Owner of Raleigh service dog supplier is 'devastated' by the way things ended
Posted January 30, 2019 5:25 p.m. EST
Updated February 25, 2020 4:51 p.m. EST
Raleigh, N.C. — The owner of a Raleigh company that trained service dogs and recently closed its doors said Wednesday that he is devastated by the way things ended.
Mark Mathis started Ry-Con nine years ago after getting a trained service dog for one of his sons, who has autism. He said the nonprofit never had any trouble until financial difficulties forced its closure in November.
Since then, more than 40 families have filed complaints with the North Carolina Attorney General's Office against Ry-Con.
Rebecca Peluso, a Florida woman, said she paid Ry-Con $9,600 for a service dog to help calm her 6-year-old daughter, Ella, who was diagnosed with autism, and help keep her safe.
"It's horrible. He didn't just take our money, he stole hopes and dreams," said Peluso.
Mathis said he also feels horrible about what happened.
"We weren't able to take in enough money to support the business long term or any further," he said.
Mathis said he's trained and placed more than 100 dogs.
"I would be hard pressed to look back at these nine years and call anything of what we accomplished a failure," he said. "We were able to change so many lives."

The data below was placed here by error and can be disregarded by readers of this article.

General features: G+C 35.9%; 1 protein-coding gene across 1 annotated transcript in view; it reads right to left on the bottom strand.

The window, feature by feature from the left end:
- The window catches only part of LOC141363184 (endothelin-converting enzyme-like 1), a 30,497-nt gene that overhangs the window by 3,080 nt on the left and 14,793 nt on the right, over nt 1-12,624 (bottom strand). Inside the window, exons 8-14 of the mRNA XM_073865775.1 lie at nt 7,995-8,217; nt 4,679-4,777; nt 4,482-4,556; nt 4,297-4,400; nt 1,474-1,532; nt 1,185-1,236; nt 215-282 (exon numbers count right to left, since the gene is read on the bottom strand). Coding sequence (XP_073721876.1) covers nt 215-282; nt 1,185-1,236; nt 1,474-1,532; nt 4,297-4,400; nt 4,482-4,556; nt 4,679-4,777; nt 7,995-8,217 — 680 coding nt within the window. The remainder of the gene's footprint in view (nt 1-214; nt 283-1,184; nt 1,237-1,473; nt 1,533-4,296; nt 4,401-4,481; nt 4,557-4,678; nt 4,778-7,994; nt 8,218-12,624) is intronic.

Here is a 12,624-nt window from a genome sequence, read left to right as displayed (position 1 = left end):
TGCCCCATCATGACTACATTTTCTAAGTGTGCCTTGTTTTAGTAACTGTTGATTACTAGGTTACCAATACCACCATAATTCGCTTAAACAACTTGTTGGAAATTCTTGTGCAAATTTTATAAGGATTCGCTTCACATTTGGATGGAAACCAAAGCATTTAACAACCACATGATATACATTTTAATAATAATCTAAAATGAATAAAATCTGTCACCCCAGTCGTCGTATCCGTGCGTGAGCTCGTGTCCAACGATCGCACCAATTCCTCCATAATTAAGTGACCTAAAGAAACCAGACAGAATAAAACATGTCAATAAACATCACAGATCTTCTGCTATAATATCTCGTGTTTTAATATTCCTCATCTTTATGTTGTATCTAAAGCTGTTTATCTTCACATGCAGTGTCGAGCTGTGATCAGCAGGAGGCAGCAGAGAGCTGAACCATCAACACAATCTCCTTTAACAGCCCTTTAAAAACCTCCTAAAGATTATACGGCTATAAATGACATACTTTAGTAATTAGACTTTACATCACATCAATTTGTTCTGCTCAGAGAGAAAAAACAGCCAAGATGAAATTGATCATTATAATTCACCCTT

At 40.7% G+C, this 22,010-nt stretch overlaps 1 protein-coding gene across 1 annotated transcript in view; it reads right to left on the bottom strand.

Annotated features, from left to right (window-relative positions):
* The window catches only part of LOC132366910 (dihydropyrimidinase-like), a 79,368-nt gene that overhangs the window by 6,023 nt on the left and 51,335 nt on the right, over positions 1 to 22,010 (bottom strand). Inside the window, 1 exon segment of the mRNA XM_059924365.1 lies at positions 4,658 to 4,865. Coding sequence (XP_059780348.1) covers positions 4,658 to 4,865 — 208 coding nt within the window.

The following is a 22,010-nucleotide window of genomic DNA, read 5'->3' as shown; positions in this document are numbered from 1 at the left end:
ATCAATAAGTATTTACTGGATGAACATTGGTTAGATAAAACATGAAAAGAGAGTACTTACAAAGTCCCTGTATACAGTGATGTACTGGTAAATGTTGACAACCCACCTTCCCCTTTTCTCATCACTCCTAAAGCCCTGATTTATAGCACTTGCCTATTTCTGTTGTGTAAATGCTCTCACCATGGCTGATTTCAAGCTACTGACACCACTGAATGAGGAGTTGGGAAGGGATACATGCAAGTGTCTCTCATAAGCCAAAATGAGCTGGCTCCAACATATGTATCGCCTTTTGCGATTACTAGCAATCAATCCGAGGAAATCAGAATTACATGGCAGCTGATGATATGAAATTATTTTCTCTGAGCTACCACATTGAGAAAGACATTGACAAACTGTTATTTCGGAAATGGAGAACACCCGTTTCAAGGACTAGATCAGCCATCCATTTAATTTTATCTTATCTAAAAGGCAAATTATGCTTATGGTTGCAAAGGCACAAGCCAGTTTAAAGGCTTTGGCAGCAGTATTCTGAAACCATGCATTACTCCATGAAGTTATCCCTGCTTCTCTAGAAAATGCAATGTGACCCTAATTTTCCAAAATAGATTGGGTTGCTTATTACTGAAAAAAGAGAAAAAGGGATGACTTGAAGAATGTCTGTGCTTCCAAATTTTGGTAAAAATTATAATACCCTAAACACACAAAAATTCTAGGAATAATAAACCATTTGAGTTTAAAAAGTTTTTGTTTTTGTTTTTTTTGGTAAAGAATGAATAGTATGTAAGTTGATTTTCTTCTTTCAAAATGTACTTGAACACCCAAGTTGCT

Some families agreed.
In an email to WRAL News, Whitney Reynolds said her son's dog Cosette is a "blessing."
"She is very well-trained and performs her job beautifully. Having her has changed our son's life, has positively impacted our entire family," Reynolds said.
Melinda Amberson says her family had challenges with her son's dog, Callie, but Mathis helped them work through it.
"We watched our son's life change before our eyes because of a dog that is furiously devoted to him," she said.
Mathis says he is cooperating with Attorney General's Office investigation and hopes to pay back the money his clients lost.
"I feel devastated. I feel terrible," he said. "I think some of these families are going to be asking about how we're going to make things right for them financially, which I know is important and is important.”
Last week, Attorney General Josh Stein called the complaints against Ry-Con "deeply troubling" and said his office is investigating the company.
"You spend $12,000, $13,000, $14,000, and it turns out that dog is not a service animal, isn't even house-trained sometimes and, on occasion, bit the child they're supposed to be taking care of. You would be absolutely devastated," Stein said.
Mathis said his dogs were generally in training for 18 months, including helping with the transition into the home.